Lady Golfer: Top 50 UK stay-and-play destinations 10 – 1

We show you our pick of the best golfing venues in the UK

Bovey Castle, in Dartmoor, describes itself as the place to wear your Hunter wellies at 8am, golf spikes at 3pm and Manolos for dinner. Bedrooms and public spaces are beautiful, with art deco touches and hand-painted chinoiserie. The Sundari spa specializes in Ayurveda.

There are various ways to make the most of this visit. The Duke’s  is set above the old town and differs from the brilliant links elsewhere with its heathland setting. The five-star hotel is something else, with not only the best view in golf but more luxury than one can imagine. 

More five-star luxury in this corner of Buckinghamshire. Whether you choose one of the particularly elegant bedrooms or suites you will be spoilt. Elsewhere it is a mix of pretty much every activity and any type of relaxation. Then there’s the 27 holes of quality golf.

Golf at the Carrick is truly breathtaking with the elevated holes offering spectacular views of Loch Lomond before you play alongside the water on the way home. Then retreat to Cameron House where old meets new and you do very little other than eat and relax in incredible style.

We all know about the golf here where three 18-hole courses reside. The brilliant East is many people’s favourite ahead of the more famous West, while the Edinburgh is also excellent. You can stay in one of the Dormy rooms and you might be surprised by the value.

Depending on your budget there are some very appealing options to explore here in East Lothian with Archerfield House being its prized asset. The two courses, Fidra and Dirleton, are both stunning links in equally striking surrounds. You’ll love it here, trust us. 

Just 18 miles out of London, The Grove is a 5-star, high-wattage country estate blending classic period features and quirky, modern design. Restaurants include fine-dining Colette’s and the Glasshouse. The Sequoia Spa is exceptional and the golf facilities are simply exemplary.

Tucked away on the Mull of Kintyre, Machrihanish Dunes offers everything that is brilliant about seaside links golf.

It might be tricky to get to – a boat from Troon is the best bet – but it is worth the effort. This is the new kid on the block, having only opened in 2009, but it is brilliant – think wild and rolling – and getting better with every year. 

The historic Ugadale Hotel is located just steps from the ocean and the 1st tee at Machrihanish, which has stood since around 1876, and features spectacular guest rooms and suites, the Serenity Spa and the Kintyre Club, a warm and inviting restaurant and bar in a private club setting offering inspired dining and spirited good times.

Next door you’ll find the Ugadale Cottages, eight luxurious two-bedroom cottages. Tourism Scotland voted The Village at Machrihanish Dunes the Resort of the Year for 2013.

There was plenty of debate about whether we had underscored this Ayrshire masterpiece. As a Major venue and place to revel in 18 stunning holes (there is also the Kintyre course as well) it is hard to beat. As a place to stay – be it in the magnificent hotel or five-star apartments or lodges – it is equally sensational.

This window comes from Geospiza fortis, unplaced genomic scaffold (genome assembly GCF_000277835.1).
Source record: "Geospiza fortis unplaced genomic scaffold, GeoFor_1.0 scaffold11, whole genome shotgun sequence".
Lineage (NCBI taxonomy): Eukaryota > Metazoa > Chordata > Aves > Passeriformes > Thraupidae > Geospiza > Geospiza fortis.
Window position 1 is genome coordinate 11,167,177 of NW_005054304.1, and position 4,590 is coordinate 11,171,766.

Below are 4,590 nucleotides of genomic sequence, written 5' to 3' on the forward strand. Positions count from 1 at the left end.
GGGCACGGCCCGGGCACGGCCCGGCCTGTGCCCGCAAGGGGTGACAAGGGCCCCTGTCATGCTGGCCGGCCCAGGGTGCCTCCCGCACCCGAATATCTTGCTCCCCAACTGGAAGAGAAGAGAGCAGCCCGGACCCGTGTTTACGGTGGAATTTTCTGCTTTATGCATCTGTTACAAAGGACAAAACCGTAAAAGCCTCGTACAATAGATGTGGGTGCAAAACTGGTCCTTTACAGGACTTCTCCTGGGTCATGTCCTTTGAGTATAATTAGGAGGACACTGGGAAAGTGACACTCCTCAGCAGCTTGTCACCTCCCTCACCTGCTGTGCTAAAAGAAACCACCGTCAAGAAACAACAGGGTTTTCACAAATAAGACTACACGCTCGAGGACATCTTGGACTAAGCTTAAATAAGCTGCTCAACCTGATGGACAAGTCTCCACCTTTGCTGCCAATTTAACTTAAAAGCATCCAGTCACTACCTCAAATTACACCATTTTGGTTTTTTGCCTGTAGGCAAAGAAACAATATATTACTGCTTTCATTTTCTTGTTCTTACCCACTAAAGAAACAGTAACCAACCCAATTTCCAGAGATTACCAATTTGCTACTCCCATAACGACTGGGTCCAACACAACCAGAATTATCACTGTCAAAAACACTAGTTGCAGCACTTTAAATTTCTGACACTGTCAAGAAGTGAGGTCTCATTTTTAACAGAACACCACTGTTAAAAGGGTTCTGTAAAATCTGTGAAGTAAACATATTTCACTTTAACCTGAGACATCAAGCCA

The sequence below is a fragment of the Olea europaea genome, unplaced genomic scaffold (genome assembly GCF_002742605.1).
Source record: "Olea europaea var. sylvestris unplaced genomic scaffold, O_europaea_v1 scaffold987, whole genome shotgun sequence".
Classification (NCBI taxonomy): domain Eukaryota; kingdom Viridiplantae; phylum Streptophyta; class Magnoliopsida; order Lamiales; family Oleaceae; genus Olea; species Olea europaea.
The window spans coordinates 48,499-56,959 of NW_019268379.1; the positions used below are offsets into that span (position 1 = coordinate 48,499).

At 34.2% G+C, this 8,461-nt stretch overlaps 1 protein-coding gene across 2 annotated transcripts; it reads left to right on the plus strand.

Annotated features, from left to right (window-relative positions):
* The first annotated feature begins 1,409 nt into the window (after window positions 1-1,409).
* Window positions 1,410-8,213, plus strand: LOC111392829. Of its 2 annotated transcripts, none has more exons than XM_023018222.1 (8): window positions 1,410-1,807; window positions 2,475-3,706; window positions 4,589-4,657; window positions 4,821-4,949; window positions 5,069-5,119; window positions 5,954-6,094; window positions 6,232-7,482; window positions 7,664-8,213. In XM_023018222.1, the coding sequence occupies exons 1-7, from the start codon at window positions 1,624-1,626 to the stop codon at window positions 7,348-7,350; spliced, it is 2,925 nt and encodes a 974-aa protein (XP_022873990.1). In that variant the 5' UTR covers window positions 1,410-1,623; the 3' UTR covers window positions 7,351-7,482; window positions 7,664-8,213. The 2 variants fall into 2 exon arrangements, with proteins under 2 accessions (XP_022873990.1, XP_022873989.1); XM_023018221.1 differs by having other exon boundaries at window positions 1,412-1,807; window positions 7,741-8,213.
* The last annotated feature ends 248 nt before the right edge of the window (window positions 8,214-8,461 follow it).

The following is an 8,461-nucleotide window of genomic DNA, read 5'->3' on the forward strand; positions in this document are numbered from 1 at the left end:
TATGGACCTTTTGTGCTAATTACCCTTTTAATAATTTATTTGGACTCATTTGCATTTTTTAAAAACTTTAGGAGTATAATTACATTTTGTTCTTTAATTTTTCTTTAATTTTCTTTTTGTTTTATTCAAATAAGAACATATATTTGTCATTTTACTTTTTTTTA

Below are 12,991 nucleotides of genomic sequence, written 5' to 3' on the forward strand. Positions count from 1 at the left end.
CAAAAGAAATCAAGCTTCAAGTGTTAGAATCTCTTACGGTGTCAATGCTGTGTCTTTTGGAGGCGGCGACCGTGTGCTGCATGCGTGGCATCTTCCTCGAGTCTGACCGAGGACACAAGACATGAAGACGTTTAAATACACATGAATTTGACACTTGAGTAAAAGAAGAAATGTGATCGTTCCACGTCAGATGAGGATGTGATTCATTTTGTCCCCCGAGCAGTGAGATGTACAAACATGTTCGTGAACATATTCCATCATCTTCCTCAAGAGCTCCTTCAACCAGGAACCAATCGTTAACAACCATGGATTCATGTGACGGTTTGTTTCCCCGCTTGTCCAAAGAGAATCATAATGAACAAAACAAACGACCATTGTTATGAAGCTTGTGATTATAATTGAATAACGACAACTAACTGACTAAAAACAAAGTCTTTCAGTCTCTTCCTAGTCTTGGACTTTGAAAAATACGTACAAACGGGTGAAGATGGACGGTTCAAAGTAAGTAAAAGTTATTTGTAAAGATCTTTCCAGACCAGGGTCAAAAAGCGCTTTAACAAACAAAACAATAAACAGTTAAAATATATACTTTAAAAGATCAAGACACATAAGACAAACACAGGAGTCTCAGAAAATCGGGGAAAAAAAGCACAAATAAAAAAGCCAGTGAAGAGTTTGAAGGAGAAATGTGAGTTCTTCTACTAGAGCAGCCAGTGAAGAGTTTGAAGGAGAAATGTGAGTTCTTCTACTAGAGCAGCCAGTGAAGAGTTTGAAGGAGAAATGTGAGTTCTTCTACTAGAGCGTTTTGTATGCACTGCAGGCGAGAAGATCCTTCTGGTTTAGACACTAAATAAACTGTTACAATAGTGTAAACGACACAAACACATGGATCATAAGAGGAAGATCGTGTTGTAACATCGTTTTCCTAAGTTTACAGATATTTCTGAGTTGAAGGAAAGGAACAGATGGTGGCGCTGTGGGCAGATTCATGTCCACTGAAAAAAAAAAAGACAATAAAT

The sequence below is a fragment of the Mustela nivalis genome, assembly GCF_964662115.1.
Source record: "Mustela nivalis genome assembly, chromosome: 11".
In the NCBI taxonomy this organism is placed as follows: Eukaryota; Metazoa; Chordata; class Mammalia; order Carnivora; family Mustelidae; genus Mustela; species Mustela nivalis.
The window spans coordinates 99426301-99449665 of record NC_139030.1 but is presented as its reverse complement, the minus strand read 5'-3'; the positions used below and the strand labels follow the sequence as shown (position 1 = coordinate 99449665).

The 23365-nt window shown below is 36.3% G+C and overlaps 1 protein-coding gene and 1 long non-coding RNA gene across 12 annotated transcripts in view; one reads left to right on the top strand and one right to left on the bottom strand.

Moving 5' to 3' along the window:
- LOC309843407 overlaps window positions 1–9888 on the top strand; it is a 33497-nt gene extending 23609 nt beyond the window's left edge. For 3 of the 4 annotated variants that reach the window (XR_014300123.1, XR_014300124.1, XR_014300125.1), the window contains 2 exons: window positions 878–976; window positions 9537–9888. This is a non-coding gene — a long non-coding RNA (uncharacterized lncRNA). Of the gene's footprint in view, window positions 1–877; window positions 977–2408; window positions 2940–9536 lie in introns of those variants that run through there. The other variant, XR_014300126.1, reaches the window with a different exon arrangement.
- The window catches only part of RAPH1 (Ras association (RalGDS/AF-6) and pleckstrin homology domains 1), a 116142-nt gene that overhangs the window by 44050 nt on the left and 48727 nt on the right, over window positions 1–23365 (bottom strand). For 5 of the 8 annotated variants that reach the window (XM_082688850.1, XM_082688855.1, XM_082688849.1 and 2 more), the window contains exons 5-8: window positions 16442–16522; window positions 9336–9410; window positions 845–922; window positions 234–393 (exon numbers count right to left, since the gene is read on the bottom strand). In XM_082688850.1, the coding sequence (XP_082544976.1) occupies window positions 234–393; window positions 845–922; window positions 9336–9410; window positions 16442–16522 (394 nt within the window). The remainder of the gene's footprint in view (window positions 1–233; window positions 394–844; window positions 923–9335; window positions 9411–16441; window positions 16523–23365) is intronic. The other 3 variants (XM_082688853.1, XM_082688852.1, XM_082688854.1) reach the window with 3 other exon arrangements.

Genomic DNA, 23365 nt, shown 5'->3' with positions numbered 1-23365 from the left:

Likewise the ESPA spa is the perfect environment for surrendering to utter relaxation with 12 treatment rooms, two hydrotherapy suites and a glass-walled swimming pool with views of its dramatic surrounds.

Nobody would pretend that playing here comes cheap but in the knowledge that the experience will match – if not exceed – expectations it is a treat that every golfer should enjoy.

The Women’s British Open returns in 2015 and, for those not lucky enough to visit, we can all feast our eyes upon Ailsa Craig and its famous holes once again.

You will hear plenty about this small slice of Perthshire heaven when the Ryder Cup comes to town in September.

The Jack Nicklaus-designed PGA Centenary will play host as Scotland stages the biennial matches for the first time in over 40 years. The American described it as the ‘finest parcel of land in the world I have ever been given to work with’.

The Grampians and Trossachs are as stunning as the holes that sit before you.

Many consider the King’s and Queen’s even more spectacular and memorable, both steeped in history and designed by James Braid.

You could not fail to enjoy 18 holes on either and, when the golf might not be firing on all cylinders, the hole names will raise a smile. The 17th on the King’s ‘Warslin’ Lea’ (Wrestling Ground) reflects the difficulty of the lengthy par 4. Otherwise there is a brilliant academy and exquisite pitch and putt in front of the hotel to sharpen up your short game.

You can’t help but feel a sense of awe when you swing up the long drive to Gleneagles. Maybe it’s the monolithic grandeur, the sense of history or the old-world glamour, but something makes you forget about humdrum reality; while you are here you feel like Gatsby.

The interior is soaringly grand and austere but the welcome is genuinely warm. The main bar is a glorious place to be at lunchtime, sun streaming in from the formal gardens. Three restaurants offer something for everyone, The Strathearn for Scottish/French classics and art deco opulence, Andrew Fairlie for two Michelin starred gastronomy and Deseo for relaxed, family-friendly fare. Bedrooms are airy and elegant, but traditional, tactile fabrics make them still feel cosy.

The show-stopper is the Espa spa. In a cosseting retreat of dark wood, slate and gold, intuitive therapists will make you feel like new while for more chronic issues there’s Espa Life, a residential programme with serious credentials.

If you prefer the great outdoors, there are a plethora of activities from falconry and off-roading to trout fishing, horse riding and shooting.

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